Word for Peace
(Lahore, Paris) Pakistan must protect 285 Turkish nationals from forcible repatriation, arbitrary arrest, and other human rights abuses, FIDH (The Worldwide Human Rights Movement) and its member organization Human Rights Commission of Pakistan (HRCP) said today. This call follows the deportation of a Turkish family of four on 14 October 2017.
“The Pakistani government’s deportation of a Turkish family should set off alarm bells. The Pakistani government must ensure the protection of the other 285 individuals who risk being deported to Turkey and put an end to the blatant disregard of its international obligations.”
Dimitris Christopolous, FIDH President
The 285 Turkish nationals, who are teachers associated with the Pak-Turk schools and their families, have been facing deportation to Turkey since November 2016. The 285 now live in fear of raids carried out by the Pakistani police and intelligence services in Pakistan. Should they be deported to Turkey, they are at high risk of arbitrary arrest, judicial harassment and detention upon arrival. Such detention may be accompanied by torture and other forms of ill-treatment. This occurs in the context of the Turkish government’s crackdown on teachers, journalists, academics, and human rights defenders in the aftermath of the July 2016 failed coup d’état in Turkey. Turkey has already succeeded in obtaining the forcible repatriation of teachers linked to the Pak-Turk schools from Malaysia, Myanmar, and Saudi Arabia.
On 27 September 2017, the former head of the Pak-Turk schools in Pakistan. On 14 October 2017, the Kacmaz family was handed over to Turkish policemen and forcibly repatriated to Turkey in a plane sent by the Turkish government. Since their arrival in Turkey, they have been under police custody. This forcible repatriation occurred despite statements made by Pakistan’s Foreign Affairs Minister Khawaja Asif during a visit to the US in early October 2017 that the Turkish teachers and their families would only be deported once delays granted by the Pakistani courts and protection afforded by the United Nations High Commissioner for Refugees (UNHCR) had expired.
The Pakistani government’s initial deportation order for the Turkish teachers to leave Pakistan by 20 November 2016 has been suspended by several Pakistani high courts. Further, ‘Asylum Seeker Certificates’ granted by the UNHCR specifically state that the Turkish nationals should be protected from forcible return to a country where they claim they could face threats to their life or freedom. While these certificates have now been extended until 11 October 2018, dozens face broader challenges concerning their status: 85 people have new-born children without passports; others have passports that have expired; and members of one family have been stripped of Turkish citizenship.
The forcible repatriation of the Kacmaz family and the risk of deportation faced by the remaining 285 Turkish nationals are in violation of Pakistan’s obligations under international law. In particular, they are in breach of Article 3 of the Convention against Torture and Other Cruel, Inhuman or Degrading Treatment or Punishment, which stipulates that “[n]o State Party shall expel, return (“refouler“) or extradite a person to another State where there are substantial grounds for believing that he would be in danger of being subjected to torture.” The abduction of Mr Kacmaz’s two daughters is also in breach of Pakistan’s obligations under Articles 22 and 37 of the Convention on the Rights of the Child, to which Pakistan is a state party. (1)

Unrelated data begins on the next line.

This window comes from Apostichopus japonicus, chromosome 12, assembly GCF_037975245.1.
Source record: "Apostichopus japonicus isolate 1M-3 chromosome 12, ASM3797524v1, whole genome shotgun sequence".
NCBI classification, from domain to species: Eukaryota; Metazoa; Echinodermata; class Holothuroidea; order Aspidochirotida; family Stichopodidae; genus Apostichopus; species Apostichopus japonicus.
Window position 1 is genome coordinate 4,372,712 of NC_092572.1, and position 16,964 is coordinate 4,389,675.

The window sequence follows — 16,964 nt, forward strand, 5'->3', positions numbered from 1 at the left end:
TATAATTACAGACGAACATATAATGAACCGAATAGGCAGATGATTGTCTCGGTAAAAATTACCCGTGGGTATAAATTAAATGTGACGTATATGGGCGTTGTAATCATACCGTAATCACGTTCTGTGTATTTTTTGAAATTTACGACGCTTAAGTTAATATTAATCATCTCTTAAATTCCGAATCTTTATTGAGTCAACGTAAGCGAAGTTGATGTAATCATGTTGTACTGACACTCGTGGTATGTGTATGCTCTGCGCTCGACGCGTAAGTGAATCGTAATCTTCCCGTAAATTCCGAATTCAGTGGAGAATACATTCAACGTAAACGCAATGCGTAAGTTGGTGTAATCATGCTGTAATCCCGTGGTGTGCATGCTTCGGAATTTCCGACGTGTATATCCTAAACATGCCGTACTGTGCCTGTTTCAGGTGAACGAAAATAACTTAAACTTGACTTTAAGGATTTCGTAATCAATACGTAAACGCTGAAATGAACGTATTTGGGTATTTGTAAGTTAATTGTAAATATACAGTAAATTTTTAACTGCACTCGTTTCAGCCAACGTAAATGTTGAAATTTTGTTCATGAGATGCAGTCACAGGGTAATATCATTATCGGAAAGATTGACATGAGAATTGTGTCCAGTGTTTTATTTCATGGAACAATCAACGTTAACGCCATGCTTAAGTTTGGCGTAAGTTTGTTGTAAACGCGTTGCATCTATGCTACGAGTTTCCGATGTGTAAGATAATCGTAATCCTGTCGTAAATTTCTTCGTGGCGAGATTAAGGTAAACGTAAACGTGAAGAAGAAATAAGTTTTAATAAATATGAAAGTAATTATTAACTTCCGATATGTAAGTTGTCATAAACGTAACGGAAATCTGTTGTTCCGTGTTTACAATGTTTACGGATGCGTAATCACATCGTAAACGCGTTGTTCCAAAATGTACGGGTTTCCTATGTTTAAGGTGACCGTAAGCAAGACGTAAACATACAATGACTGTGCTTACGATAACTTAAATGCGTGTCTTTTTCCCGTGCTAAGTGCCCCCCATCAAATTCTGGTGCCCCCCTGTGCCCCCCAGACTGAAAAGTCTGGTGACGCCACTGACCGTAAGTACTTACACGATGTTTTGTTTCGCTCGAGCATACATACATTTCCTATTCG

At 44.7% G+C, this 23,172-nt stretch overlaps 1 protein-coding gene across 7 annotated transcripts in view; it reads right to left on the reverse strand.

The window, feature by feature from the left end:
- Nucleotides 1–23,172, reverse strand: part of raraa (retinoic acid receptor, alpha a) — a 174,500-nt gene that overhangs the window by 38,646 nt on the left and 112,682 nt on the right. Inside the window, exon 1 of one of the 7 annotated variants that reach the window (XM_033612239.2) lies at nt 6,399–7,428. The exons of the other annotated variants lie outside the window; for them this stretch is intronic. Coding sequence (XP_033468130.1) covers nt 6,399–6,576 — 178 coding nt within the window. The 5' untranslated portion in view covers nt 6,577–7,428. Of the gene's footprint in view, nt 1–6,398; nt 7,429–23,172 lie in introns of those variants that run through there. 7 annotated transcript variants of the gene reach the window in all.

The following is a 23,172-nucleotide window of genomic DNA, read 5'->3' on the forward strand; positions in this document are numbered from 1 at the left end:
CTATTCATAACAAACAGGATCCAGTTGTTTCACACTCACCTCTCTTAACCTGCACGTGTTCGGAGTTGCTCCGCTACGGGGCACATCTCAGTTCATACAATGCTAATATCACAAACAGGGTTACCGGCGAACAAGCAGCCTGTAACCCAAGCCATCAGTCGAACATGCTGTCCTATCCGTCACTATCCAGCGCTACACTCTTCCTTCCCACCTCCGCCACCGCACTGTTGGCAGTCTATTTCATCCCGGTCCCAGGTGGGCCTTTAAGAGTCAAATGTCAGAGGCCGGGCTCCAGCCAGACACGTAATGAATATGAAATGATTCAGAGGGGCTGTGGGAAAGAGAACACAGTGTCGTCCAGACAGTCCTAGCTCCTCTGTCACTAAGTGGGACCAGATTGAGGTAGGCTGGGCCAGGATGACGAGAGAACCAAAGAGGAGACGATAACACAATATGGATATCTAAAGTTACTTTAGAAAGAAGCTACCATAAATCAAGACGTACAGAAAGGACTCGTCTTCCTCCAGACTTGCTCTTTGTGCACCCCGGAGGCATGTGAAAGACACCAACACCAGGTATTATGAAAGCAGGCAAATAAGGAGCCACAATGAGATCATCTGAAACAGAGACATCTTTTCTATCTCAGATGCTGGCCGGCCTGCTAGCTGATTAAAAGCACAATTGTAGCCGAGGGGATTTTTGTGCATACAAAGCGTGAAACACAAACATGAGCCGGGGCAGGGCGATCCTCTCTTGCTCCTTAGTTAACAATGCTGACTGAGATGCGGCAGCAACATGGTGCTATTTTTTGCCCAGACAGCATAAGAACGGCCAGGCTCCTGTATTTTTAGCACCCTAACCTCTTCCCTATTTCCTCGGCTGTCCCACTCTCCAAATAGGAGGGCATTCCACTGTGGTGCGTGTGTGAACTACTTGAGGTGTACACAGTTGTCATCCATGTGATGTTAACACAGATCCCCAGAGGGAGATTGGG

“By forcibly repatriating the Turkish family, Pakistan flouted its international obligations simply to appease the Turkish government. It must reverse this approach with respect to the 285 Turkish nationals who still face deportation and ensure that it puts their human rights first.”
Mehdi Hasan, HRCP Chair
FIDH and HRCP condemn in the strongest terms the deportation of the Kacmaz family to Turkey and call on the Pakistani authorities to respect the rights of the 285 Turkish nationals remaining in Pakistan – in particular their right to non-refoulement – in accordance with international law. The two organizations also call on the Pakistani authorities to respect the asylum seeker status granted by the UNHCR until October 2018, and to uphold orders by the domestic courts.
Footnotes Article 22 provides that “States Parties shall take appropriate measures to ensure that a child who is seeking refugee status or who is considered a refugee in accordance with applicable international or domestic law and procedures shall, whether unaccompanied or accompanied by his or her parents or by any other person, receive appropriate protection and humanitarian assistance in the enjoyment of applicable rights set forth in the present Convention and in other international human rights or humanitarian instruments to which the said States are Parties”; Article 37(b) provides that States Parties shall ensure that “[n]o child shall be deprived of his or her liberty unlawfully or arbitrarily. The arrest, detention or imprisonment of a child shall be in conformity with the law and shall be used only as a measure of last resort and for the shortest appropriate period of time”. Source:samaa.tv/pakistan